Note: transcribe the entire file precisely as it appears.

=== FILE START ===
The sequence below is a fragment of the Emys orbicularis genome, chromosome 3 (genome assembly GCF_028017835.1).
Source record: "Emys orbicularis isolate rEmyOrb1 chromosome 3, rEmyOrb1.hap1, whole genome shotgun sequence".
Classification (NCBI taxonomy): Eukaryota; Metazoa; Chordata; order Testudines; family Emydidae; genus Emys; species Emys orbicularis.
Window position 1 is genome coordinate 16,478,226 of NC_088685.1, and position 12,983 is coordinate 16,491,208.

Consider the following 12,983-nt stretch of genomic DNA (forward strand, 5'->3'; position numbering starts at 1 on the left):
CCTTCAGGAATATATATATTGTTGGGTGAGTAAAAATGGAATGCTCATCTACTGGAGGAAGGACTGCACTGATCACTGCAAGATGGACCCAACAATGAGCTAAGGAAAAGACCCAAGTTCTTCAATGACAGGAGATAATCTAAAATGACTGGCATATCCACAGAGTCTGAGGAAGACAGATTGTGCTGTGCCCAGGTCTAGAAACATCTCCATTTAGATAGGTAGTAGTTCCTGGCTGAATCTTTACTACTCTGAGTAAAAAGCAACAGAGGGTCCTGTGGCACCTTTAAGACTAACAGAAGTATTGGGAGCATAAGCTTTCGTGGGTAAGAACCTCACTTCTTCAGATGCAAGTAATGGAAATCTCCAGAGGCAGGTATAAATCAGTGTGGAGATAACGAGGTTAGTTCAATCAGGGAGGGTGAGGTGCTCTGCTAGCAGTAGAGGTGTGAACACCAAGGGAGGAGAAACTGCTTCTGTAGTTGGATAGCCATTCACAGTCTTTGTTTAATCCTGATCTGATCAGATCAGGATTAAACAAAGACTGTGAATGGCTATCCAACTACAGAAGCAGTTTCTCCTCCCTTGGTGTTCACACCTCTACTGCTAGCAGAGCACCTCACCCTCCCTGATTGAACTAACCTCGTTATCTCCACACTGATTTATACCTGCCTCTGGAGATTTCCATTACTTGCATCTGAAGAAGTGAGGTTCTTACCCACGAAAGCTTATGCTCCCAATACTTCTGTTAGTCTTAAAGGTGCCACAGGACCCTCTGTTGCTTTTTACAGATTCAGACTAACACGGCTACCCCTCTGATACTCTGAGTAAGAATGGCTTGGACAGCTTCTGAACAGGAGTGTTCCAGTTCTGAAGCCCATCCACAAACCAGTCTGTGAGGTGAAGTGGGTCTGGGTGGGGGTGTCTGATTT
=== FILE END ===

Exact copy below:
The sequence below is a fragment of the Emys orbicularis genome, chromosome 3 (genome assembly GCF_028017835.1).
Source record: "Emys orbicularis isolate rEmyOrb1 chromosome 3, rEmyOrb1.hap1, whole genome shotgun sequence".
Classification (NCBI taxonomy): Eukaryota; Metazoa; Chordata; order Testudines; family Emydidae; genus Emys; species Emys orbicularis.
Window position 1 is genome coordinate 16,478,226 of NC_088685.1, and position 12,983 is coordinate 16,491,208.

Consider the following 12,983-nt stretch of genomic DNA (forward strand, 5'->3'; position numbering starts at 1 on the left):
CCTTCAGGAATATATATATTGTTGGGTGAGTAAAAATGGAATGCTCATCTACTGGAGGAAGGACTGCACTGATCACTGCAAGATGGACCCAACAATGAGCTAAGGAAAAGACCCAAGTTCTTCAATGACAGGAGATAATCTAAAATGACTGGCATATCCACAGAGTCTGAGGAAGACAGATTGTGCTGTGCCCAGGTCTAGAAACATCTCCATTTAGATAGGTAGTAGTTCCTGGCTGAATCTTTACTACTCTGAGTAAAAAGCAACAGAGGGTCCTGTGGCACCTTTAAGACTAACAGAAGTATTGGGAGCATAAGCTTTCGTGGGTAAGAACCTCACTTCTTCAGATGCAAGTAATGGAAATCTCCAGAGGCAGGTATAAATCAGTGTGGAGATAACGAGGTTAGTTCAATCAGGGAGGGTGAGGTGCTCTGCTAGCAGTAGAGGTGTGAACACCAAGGGAGGAGAAACTGCTTCTGTAGTTGGATAGCCATTCACAGTCTTTGTTTAATCCTGATCTGATCAGATCAGGATTAAACAAAGACTGTGAATGGCTATCCAACTACAGAAGCAGTTTCTCCTCCCTTGGTGTTCACACCTCTACTGCTAGCAGAGCACCTCACCCTCCCTGATTGAACTAACCTCGTTATCTCCACACTGATTTATACCTGCCTCTGGAGATTTCCATTACTTGCATCTGAAGAAGTGAGGTTCTTACCCACGAAAGCTTATGCTCCCAATACTTCTGTTAGTCTTAAAGGTGCCACAGGACCCTCTGTTGCTTTTTACAGATTCAGACTAACACGGCTACCCCTCTGATACTCTGAGTAAGAATGGCTTGGACAGCTTCTGAACAGGAGTGTTCCAGTTCTGAAGCCCATCCACAAACCAGTCTGTGAGGTGAAGTGGGTCTGGGTGGGGGTGTCTGATTT